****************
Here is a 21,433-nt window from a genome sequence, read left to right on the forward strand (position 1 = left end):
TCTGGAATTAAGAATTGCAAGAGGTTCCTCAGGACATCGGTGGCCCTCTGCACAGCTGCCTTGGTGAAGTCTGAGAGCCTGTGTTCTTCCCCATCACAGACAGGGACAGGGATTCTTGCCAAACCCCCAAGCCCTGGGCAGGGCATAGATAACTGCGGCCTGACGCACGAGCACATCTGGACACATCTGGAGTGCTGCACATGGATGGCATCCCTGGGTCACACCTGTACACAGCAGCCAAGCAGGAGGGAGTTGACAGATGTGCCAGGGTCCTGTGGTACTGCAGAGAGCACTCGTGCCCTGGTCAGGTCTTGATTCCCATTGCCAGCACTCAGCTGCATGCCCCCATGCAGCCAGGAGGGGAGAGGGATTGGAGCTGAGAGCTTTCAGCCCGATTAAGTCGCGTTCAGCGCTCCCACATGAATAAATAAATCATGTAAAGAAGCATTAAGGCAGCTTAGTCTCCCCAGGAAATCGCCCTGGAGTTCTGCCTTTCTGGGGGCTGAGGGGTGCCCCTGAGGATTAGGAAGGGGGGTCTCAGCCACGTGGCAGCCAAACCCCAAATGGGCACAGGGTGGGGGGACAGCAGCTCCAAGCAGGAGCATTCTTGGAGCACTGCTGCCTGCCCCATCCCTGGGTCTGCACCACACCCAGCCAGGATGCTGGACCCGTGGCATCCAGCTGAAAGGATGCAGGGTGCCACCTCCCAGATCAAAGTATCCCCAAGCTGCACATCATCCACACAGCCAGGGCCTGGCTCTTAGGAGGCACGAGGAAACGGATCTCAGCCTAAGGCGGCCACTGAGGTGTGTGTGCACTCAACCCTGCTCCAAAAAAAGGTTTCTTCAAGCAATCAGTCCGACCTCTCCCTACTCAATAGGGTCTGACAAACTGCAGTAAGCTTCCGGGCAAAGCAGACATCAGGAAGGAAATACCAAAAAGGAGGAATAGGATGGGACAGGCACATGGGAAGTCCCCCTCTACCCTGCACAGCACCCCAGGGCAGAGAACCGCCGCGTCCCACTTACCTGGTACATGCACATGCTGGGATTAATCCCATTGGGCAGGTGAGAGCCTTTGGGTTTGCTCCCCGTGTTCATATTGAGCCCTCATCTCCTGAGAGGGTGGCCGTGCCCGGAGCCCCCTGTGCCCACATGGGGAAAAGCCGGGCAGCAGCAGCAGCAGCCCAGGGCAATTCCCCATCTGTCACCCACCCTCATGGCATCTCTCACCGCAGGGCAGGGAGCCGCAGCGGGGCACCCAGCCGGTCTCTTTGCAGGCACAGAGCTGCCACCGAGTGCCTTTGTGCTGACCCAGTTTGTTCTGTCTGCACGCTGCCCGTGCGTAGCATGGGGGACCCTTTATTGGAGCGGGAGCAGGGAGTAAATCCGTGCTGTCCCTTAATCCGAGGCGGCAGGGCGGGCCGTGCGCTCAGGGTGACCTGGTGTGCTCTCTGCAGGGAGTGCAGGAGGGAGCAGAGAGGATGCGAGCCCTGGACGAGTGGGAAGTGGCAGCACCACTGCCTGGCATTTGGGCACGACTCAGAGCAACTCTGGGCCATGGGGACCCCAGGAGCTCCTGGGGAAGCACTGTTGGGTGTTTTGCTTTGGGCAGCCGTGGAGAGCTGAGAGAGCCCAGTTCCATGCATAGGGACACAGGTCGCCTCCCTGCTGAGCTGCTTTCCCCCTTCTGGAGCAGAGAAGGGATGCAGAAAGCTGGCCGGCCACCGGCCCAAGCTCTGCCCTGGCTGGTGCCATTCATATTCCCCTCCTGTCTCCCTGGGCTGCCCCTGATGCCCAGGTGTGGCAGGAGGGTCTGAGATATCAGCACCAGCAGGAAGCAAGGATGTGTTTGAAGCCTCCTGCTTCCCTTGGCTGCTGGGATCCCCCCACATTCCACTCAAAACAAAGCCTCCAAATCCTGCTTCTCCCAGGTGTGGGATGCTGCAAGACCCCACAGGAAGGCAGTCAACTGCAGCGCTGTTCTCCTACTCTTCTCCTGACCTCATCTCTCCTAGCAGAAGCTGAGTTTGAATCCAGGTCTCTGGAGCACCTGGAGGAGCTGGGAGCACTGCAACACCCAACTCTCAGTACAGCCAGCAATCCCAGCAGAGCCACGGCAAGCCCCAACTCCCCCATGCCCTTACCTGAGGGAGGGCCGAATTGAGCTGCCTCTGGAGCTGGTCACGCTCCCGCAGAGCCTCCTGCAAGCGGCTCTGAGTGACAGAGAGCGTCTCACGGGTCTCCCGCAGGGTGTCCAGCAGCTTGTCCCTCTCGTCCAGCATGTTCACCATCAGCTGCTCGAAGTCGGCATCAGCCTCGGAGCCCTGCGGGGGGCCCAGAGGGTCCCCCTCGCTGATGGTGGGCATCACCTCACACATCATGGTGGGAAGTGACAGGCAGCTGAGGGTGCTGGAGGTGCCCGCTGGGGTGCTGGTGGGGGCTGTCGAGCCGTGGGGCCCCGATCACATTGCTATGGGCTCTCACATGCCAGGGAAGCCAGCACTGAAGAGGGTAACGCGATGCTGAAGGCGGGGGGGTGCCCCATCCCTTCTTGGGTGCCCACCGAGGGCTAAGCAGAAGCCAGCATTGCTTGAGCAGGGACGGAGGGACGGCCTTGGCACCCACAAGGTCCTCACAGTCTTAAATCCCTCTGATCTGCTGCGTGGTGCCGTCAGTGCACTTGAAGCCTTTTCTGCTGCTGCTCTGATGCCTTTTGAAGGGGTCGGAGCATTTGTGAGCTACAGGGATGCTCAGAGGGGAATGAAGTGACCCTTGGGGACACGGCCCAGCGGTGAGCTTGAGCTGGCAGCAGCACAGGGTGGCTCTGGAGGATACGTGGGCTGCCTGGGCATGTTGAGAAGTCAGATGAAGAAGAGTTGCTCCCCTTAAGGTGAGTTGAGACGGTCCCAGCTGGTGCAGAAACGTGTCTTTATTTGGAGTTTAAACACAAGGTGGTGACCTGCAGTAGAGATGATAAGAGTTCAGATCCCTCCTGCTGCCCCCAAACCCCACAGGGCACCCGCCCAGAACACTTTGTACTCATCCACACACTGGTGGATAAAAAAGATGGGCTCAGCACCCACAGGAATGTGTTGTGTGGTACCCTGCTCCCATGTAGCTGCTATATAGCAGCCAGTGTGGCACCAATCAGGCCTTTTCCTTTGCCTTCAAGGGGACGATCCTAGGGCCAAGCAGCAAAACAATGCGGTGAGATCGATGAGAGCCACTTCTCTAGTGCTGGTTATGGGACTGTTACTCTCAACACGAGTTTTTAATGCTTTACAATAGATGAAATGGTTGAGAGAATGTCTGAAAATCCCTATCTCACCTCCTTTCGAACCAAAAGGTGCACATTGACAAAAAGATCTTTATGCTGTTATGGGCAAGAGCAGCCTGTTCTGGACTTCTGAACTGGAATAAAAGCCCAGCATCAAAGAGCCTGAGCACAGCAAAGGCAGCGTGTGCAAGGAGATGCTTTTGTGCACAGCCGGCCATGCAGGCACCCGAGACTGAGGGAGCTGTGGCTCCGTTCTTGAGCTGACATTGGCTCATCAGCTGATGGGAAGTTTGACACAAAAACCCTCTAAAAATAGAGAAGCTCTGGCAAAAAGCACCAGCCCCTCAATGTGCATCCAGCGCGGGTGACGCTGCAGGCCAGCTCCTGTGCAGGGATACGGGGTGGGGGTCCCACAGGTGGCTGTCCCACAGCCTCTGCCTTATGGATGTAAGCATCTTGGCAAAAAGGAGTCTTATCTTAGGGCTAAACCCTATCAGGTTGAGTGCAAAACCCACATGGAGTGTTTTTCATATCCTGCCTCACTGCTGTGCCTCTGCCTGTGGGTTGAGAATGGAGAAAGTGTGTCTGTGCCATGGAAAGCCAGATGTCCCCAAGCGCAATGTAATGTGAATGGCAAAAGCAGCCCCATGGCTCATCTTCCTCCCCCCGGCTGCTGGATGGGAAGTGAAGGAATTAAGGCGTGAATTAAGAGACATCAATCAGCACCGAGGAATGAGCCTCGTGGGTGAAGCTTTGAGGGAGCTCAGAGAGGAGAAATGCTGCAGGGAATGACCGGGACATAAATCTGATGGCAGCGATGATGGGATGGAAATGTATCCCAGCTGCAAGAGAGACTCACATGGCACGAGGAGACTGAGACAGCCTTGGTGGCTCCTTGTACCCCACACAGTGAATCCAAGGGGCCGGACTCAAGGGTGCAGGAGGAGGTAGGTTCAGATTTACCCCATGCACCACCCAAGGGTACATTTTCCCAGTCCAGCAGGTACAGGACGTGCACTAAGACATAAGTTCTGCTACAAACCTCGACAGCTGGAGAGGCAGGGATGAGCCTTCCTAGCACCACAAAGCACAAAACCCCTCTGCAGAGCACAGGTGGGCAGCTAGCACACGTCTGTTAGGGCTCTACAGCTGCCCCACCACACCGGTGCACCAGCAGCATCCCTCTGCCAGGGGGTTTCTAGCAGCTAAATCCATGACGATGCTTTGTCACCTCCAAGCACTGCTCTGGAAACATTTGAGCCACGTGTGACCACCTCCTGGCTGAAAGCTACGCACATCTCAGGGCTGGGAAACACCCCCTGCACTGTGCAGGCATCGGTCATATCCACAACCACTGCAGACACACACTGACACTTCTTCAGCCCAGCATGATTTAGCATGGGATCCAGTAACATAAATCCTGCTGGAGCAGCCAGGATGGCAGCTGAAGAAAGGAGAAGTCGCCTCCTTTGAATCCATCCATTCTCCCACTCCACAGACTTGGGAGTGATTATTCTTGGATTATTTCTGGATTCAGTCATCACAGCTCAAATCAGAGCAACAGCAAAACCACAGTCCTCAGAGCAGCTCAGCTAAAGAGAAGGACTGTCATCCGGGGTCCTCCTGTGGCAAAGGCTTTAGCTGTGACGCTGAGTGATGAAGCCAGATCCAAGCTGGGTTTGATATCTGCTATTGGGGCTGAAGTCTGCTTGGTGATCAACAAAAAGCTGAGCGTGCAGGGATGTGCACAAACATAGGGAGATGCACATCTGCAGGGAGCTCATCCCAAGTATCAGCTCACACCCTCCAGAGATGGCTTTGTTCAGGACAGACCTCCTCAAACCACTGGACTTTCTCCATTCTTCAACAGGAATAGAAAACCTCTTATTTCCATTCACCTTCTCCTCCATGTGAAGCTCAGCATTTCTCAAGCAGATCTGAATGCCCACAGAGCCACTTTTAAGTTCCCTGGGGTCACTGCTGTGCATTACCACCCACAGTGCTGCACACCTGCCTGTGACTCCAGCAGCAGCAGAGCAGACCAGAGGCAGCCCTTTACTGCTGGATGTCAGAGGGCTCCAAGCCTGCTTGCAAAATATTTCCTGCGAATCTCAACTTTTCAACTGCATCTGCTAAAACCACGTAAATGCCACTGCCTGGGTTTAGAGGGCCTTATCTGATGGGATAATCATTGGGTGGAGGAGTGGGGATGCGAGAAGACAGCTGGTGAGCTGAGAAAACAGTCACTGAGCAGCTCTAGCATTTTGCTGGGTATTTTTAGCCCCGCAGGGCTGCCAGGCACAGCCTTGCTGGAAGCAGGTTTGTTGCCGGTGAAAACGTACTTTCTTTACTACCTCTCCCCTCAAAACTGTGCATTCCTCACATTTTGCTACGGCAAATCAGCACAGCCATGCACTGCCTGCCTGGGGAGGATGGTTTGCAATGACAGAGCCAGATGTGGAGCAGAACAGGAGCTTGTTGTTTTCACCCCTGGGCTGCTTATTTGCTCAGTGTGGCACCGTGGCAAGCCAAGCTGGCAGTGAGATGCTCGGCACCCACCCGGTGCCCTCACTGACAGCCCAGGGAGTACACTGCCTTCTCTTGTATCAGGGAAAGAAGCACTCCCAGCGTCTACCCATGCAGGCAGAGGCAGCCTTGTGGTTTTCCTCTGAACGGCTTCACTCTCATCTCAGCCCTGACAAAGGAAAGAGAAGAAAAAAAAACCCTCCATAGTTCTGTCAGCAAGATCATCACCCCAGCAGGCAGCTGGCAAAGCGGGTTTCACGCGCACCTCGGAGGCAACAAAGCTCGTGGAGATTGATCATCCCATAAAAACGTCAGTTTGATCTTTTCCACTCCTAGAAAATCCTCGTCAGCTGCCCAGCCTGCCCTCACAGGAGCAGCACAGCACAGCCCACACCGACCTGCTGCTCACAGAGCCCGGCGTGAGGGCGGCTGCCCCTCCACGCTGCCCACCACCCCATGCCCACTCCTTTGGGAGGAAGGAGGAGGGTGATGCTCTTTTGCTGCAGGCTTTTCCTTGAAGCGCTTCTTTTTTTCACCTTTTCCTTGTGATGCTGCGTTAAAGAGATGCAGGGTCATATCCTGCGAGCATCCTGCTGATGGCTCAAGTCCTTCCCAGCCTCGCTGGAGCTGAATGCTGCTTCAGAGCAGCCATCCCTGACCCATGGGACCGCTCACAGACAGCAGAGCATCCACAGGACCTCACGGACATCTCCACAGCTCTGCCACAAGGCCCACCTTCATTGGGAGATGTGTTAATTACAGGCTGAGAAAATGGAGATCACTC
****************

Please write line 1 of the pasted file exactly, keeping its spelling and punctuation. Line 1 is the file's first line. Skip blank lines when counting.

Here is a 21,433-nt window from a genome sequence, read left to right on the forward strand (position 1 = left end):